You and Your CourseOpportunities
Research and Teaching
Our ResearchResearch Degrees
Partners and Community
Partner with JCU
- About JCUPartner with JCU
- Advanced Analytical Centre
- Applying to JCU
- Association of Australian University Secretaries
- Australian Quantum & Classical Transport Physics Group
- Careers and Employability
- College of Healthcare Sciences
- College of Medicine and Dentistry
- Division of Tropical Environments and Societies
- International Students
- JCU Eduquarium
- JCU Halls of Residence
- Language and Culture Research Centre
- Marine Geophysics Laboratory
- Open Day
- Parents and Partners
- Pathways to University
- Planning and Performance
- Professional Experience Placement
- Rapid Assessment Unit
- JCU Connect
- Scholarships @ JCU
- Tropical Sustainable Design Case Studies
- VAVS Home
- Media & Comms
- Australian Institute of Tropical Health & Medicine
- About JCU
Featured News A sea change for marine conservation
A sea change for marine conservation
A sea change for marine conservation
Photo: Joshua Cinner
Harnessing ‘people power’ to manage fisheries in the developing world has significantly benefited local communities and coral reefs, according to new research.
“Studies about the environment, and particularly fisheries, abound with bad news, but here, we see a glimmer of hope,” says lead author Professor Joshua Cinner, from the ARC Centre of Excellence for Coral Reef Studies at James Cook University.
Historically, fisheries management in East Africa has followed a ‘top down’ approach, but in 2006, the Kenyan government introduced a pilot program that gave communities the ability to develop and enforce their own fisheries rules and regulations.
The researchers studied the impact of the program on both the environment and the livelihood of the fishermen.
In an article published in the journal Global Environmental Change, Professor Cinner says the strategies that local communities developed to manage their fisheries benefited the fishery, the corals and importantly the people’s livelihoods.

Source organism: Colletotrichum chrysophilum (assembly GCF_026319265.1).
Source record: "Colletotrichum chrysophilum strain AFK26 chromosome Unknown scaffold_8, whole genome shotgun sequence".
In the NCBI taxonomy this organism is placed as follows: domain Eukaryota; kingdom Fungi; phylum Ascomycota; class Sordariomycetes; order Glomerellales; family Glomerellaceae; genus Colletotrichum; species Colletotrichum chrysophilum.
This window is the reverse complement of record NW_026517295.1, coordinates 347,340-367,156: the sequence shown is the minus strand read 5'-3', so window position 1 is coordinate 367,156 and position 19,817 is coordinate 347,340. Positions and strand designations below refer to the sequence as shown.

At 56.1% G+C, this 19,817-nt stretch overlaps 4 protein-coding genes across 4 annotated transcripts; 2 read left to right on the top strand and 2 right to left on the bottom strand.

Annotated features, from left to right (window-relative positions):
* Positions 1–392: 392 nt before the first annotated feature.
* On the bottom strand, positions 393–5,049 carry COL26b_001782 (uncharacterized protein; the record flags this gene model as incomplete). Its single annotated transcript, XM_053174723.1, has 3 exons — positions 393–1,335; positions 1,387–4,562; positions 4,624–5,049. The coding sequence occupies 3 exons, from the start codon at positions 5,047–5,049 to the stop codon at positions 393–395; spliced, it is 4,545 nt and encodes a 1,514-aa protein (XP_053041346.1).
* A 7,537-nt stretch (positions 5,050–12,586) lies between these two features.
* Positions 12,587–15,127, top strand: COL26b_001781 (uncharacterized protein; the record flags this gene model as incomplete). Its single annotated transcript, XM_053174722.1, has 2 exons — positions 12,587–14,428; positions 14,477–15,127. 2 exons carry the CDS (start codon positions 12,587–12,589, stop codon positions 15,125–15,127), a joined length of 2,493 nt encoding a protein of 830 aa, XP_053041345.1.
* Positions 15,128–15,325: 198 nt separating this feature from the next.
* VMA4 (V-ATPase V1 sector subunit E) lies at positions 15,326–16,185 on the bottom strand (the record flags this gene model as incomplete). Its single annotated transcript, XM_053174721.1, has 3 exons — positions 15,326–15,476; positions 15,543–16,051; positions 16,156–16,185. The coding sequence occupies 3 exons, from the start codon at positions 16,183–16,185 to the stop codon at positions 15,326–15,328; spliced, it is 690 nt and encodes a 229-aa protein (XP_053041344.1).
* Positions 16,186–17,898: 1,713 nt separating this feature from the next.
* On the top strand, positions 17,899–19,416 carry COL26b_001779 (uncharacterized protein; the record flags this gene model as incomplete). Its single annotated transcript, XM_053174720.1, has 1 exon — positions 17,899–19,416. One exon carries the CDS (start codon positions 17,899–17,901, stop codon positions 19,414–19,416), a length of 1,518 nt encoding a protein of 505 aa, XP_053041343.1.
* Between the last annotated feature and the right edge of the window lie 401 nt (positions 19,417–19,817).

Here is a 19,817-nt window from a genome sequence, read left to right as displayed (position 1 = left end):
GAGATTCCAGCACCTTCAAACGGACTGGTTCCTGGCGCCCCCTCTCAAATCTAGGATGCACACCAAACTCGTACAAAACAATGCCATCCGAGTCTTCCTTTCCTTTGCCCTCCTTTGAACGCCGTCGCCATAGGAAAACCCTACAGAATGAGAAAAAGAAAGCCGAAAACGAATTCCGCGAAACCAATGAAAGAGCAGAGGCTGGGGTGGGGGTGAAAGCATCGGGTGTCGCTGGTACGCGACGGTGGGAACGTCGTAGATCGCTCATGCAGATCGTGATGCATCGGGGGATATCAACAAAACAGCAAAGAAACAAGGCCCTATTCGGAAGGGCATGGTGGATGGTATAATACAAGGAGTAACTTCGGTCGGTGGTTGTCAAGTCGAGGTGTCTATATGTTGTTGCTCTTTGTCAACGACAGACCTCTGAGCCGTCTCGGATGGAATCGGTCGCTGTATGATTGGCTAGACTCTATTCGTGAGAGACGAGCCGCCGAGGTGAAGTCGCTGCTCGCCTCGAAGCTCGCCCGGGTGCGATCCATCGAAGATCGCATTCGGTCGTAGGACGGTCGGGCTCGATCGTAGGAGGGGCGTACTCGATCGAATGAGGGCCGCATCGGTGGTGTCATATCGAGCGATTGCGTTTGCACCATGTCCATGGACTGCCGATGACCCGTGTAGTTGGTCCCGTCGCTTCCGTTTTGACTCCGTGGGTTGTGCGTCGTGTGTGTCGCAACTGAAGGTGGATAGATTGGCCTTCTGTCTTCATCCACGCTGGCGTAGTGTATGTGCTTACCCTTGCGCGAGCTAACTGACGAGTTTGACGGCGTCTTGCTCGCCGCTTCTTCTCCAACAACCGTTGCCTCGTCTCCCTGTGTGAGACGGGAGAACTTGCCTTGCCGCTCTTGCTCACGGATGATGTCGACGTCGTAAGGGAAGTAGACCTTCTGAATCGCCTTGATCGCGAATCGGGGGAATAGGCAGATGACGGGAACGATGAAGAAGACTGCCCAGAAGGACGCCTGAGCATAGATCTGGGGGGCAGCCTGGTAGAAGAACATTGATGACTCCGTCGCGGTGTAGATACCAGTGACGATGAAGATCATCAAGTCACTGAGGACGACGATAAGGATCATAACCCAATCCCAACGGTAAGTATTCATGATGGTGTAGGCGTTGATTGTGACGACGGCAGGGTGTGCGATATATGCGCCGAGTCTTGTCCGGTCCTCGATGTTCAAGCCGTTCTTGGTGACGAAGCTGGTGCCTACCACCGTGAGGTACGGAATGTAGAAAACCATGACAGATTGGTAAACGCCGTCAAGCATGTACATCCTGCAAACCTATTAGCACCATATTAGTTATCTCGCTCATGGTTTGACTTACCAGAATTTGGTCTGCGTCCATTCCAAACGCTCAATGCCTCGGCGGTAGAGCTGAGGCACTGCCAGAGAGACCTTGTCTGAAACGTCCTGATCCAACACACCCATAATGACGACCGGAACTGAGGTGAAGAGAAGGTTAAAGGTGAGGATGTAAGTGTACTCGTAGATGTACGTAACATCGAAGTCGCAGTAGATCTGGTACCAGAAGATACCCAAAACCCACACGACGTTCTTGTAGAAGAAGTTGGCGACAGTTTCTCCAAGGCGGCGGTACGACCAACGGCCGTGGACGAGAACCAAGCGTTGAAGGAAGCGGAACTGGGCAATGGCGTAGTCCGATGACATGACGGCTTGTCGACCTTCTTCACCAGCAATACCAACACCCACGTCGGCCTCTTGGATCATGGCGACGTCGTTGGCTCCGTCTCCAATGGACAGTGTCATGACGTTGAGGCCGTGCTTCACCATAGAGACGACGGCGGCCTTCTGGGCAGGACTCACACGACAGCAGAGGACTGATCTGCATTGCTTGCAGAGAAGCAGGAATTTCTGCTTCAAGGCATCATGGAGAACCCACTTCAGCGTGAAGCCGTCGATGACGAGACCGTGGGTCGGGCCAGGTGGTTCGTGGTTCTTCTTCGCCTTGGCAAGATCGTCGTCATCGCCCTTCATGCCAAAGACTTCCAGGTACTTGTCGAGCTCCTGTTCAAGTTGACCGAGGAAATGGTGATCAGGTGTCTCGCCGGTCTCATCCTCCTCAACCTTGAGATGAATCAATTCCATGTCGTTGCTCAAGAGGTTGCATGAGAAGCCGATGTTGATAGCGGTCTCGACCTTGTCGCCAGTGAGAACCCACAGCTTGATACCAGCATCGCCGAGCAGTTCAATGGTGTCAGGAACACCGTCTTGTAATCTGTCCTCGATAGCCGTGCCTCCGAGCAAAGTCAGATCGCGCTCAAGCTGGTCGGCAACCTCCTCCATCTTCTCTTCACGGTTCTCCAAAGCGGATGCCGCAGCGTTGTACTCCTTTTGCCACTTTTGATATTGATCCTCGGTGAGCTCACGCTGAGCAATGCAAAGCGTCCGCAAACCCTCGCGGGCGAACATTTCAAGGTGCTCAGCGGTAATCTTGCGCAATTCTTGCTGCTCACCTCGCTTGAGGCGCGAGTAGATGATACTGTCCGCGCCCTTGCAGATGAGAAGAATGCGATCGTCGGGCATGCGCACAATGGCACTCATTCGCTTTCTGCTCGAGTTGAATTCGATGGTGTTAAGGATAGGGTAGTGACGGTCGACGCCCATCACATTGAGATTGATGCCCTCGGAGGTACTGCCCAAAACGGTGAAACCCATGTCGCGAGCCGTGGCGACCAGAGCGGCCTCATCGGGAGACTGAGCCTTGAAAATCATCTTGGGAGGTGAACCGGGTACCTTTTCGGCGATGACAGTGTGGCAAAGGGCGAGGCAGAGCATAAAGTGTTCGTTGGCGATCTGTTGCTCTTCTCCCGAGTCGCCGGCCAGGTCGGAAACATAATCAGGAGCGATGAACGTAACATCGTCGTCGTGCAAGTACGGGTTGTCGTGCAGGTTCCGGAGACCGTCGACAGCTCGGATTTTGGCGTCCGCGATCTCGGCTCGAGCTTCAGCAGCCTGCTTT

“A third of the people we surveyed said that their livelihoods had improved as a result of the new form of local management, and only about three percent of people felt it was bad for them,” Professor Cinner says.
While not every area improved ecologically and not everyone benefited from the program, the researchers saw a big change in people’s attitude toward conservation.
Photo: Joshua Cinner
“Perhaps the biggest surprise was that a whole raft of local communities started developing their own mini-marine reserves,” Professor Cinner says.
The change in attitude toward conservation is significant because earlier attempts by the Kenyan government to develop a marine park in the 1990s resulted in violent protests.
“Sometimes progress comes from convincing people by using real data,” says study co-author, Dr Tim McClanahan from the Wildlife Conservation Society.
“Before we collected the data, opinions could be swayed by political considerations and by fear but that’s much harder now that the research shows there really are few losers in the new system of locally-led management. “Now, we can barely keep up with all of the communities wanting to start up their own marine reserves,” Dr McClanahan says.